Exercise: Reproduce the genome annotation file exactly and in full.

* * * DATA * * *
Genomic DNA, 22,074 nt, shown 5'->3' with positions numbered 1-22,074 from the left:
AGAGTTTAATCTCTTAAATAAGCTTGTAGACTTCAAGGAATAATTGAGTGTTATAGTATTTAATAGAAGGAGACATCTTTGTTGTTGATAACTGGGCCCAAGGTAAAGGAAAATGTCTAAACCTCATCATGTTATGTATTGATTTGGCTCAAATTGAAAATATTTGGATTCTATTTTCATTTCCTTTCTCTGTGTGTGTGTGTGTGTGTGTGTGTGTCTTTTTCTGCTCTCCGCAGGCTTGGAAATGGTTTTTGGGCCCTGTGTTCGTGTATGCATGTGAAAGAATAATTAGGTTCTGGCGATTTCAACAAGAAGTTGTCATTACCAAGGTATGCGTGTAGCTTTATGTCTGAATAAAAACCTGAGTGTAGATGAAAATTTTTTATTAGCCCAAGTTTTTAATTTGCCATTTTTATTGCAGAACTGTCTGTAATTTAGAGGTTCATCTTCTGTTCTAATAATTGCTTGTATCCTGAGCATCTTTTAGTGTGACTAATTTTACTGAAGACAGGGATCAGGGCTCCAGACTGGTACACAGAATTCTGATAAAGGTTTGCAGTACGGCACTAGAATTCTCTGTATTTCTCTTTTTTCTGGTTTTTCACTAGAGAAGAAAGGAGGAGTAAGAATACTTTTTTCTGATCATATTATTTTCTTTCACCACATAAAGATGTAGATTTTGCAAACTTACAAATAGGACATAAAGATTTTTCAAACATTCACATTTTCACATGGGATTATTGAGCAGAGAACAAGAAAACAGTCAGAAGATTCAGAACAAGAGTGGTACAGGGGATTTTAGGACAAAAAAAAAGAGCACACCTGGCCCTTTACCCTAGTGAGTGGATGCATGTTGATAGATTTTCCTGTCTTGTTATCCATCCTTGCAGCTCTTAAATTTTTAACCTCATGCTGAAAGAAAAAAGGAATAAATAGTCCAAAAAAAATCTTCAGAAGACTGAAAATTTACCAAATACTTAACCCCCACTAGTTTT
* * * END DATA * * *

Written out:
Genomic DNA, 22,074 nt, shown 5'->3' with positions numbered 1-22,074 from the left:
AGAGTTTAATCTCTTAAATAAGCTTGTAGACTTCAAGGAATAATTGAGTGTTATAGTATTTAATAGAAGGAGACATCTTTGTTGTTGATAACTGGGCCCAAGGTAAAGGAAAATGTCTAAACCTCATCATGTTATGTATTGATTTGGCTCAAATTGAAAATATTTGGATTCTATTTTCATTTCCTTTCTCTGTGTGTGTGTGTGTGTGTGTGTGTGTCTTTTTCTGCTCTCCGCAGGCTTGGAAATGGTTTTTGGGCCCTGTGTTCGTGTATGCATGTGAAAGAATAATTAGGTTCTGGCGATTTCAACAAGAAGTTGTCATTACCAAGGTATGCGTGTAGCTTTATGTCTGAATAAAAACCTGAGTGTAGATGAAAATTTTTTATTAGCCCAAGTTTTTAATTTGCCATTTTTATTGCAGAACTGTCTGTAATTTAGAGGTTCATCTTCTGTTCTAATAATTGCTTGTATCCTGAGCATCTTTTAGTGTGACTAATTTTACTGAAGACAGGGATCAGGGCTCCAGACTGGTACACAGAATTCTGATAAAGGTTTGCAGTACGGCACTAGAATTCTCTGTATTTCTCTTTTTTCTGGTTTTTCACTAGAGAAGAAAGGAGGAGTAAGAATACTTTTTTCTGATCATATTATTTTCTTTCACCACATAAAGATGTAGATTTTGCAAACTTACAAATAGGACATAAAGATTTTTCAAACATTCACATTTTCACATGGGATTATTGAGCAGAGAACAAGAAAACAGTCAGAAGATTCAGAACAAGAGTGGTACAGGGGATTTTAGGACAAAAAAAAAGAGCACACCTGGCCCTTTACCCTAGTGAGTGGATGCATGTTGATAGATTTTCCTGTCTTGTTATCCATCCTTGCAGCTCTTAAATTTTTAACCTCATGCTGAAAGAAAAAAGGAATAAATAGTCCAAAAAAAATCTTCAGAAGACTGAAAATTTACCAAATACTTAACCCCCACTAGTTTT